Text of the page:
He lost that right the moment he cheated on me. I think my husband is pretty unique and wonderful as well but there was nothing unique and wonderful about him for the 18 months he cheated on me. He was a selfish ass.
My point is I didn’t coddle him…I took control of the situation for myself and for my children. You can to.
Stop an Affair
Response from Member #2. What I’m about to say is going to seem harsh, and it’s not what you’ll want to hear, but it’s the truth, and it works.
Do not let yourself be an option for your wife. That’s right – you aren’t an option and allowing yourself to be one is going to kill you. Your wife will play this game as long as you allow it. Say this out loud “My wife has a boyfriend”. Say it over and over, until it sinks in how twisted that fact is. Say it until you’re sick to your stomach with what you’re tolerating. Say it until you’re angry and ready to help her pack her bags.
Please read the stories on this site. See how many people did as you’re doing and how it worked for them. See how many waited months, or years for their spouse to stop an affair. See how many are still waiting. Then read the stories of people that forced their spouse to make a decision, and what that decision was. Those that wouldn’t accept being optional ‘won’, as you put it. It’s amazing how quickly that fog lifts when a person’s real world is about to leave them forever.
What your wife is doing is called ‘cake eating’, because she’s having her cake and eating it too. She’s got her stable family and home life, and she has the thrill of infatuation. Why give either up if she doesn’t have to? In the process, her respect for you will decrease and eventually there won’t be any. Do you think she’ll maintain a real relationship with someone she has no respect for? Would you?
So what will pull her head out of her ass? Well, for starters, telling her you won’t put up with this any longer would be a big start. Telling her that she can see him as much as she wants, but she cannot see you while doing so will make her realize what she’s throwing away with this teenage dream nonsense.
Your wife knows what she’s doing. She is well aware of how much you are hurting. She doesn’t seem to care much, does she? She probably says she does, but what is she doing to help you? Nothing, that’s what. You need to be the one to help yourself. The first step is to get the negativity out of your life, and right now as much as it hurts, that is your wife.
But what about your kids? Well, is this good for them? Is having a dad that’s a mess and a mom whose head is somewhere else good for them? Is this a healthy home, where mom has a boyfriend and dad lets himself be walked all over? I would say no, it isn’t, at all.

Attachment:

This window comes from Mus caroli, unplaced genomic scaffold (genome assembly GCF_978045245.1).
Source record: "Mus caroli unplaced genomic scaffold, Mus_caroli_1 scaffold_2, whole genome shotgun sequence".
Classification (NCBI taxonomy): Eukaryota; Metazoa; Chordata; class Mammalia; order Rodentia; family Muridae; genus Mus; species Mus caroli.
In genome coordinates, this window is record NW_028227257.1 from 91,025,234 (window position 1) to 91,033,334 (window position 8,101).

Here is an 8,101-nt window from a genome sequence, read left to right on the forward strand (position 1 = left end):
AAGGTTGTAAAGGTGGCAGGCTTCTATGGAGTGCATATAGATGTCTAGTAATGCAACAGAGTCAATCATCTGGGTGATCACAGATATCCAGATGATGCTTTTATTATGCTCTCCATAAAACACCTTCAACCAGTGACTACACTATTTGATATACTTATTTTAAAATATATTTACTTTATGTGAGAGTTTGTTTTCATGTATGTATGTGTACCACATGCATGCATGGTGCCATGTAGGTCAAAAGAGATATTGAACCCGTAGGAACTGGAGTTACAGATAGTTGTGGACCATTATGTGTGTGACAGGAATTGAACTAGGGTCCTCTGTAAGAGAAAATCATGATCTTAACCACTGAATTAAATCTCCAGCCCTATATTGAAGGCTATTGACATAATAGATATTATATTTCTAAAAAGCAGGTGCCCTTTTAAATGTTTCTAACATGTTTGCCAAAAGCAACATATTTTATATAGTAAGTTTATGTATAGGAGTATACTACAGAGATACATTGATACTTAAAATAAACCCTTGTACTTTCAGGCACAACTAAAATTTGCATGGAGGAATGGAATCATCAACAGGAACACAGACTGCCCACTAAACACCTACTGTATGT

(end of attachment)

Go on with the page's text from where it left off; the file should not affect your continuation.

Your wife is selfishly putting your children at risk too, and what is to love about that? Kids learn what they see. Is this what you want them living with and seeing? Is this what you want them to think is normal or acceptable?
Tell her that if she wants her boyfriend then she needs to move out, and she needs to do this now. Tell her you won’t be living with a cheater and you won’t be treated like a doormat, and that you want her out.
Usually, that snaps people back to reality in a hurry. When faced with ‘Mr. Wonderful’ or the real love (boring, but real) of marriage, you’ll be surprised how often marriage wins. I guess Mr. Wonderful isn’t so wonderful.
So when does this plan not work out so well? When there is no respect for the betrayed spouse. When the CS looks at the BS as someone to be pitied, someone weak, someone they are used to walking all over, they find it much easier to leave.
If the BS is viewed as strong, proud and of value, then the CS usually sees the light quickly. If you want to be seen like this, you need to act like this.
It’s very hard to do. It’s hard to look at someone you love and tell them to leave. It’s harder to spend months watching them fall harder and harder for someone else while they lose all respect for you.
Counseling is great, and I recommend it, but only after a CS has come to their senses.
I’m sorry that you’re dealing with this. I’m sorry your wife is a selfish person that thinks only of herself (yes, right now, this is a very accurate description of your wife). I’m sorry you’re hurting so much and I’m sorry your wife cares more about her romance than your heart. I’m most sorry that you’re allowing it to continue, because it will continue for as long as you allow it.
So now is when you either take a stand and show your wife with actions that you are worth more than what she’s giving you, or it’s when you start looking for reasons why you need to keep doing what you’re doing, and trust me – there are no good reasons. If you find a good reason to let your spouse have a boyfriend, please share it. We’d all like to know what that is because none of us could find one.
If you take a stand, even if she leaves what have you lost? She would have made that decision anyway. If she doesn’t, haven’t you saved yourself months or even years of heartache?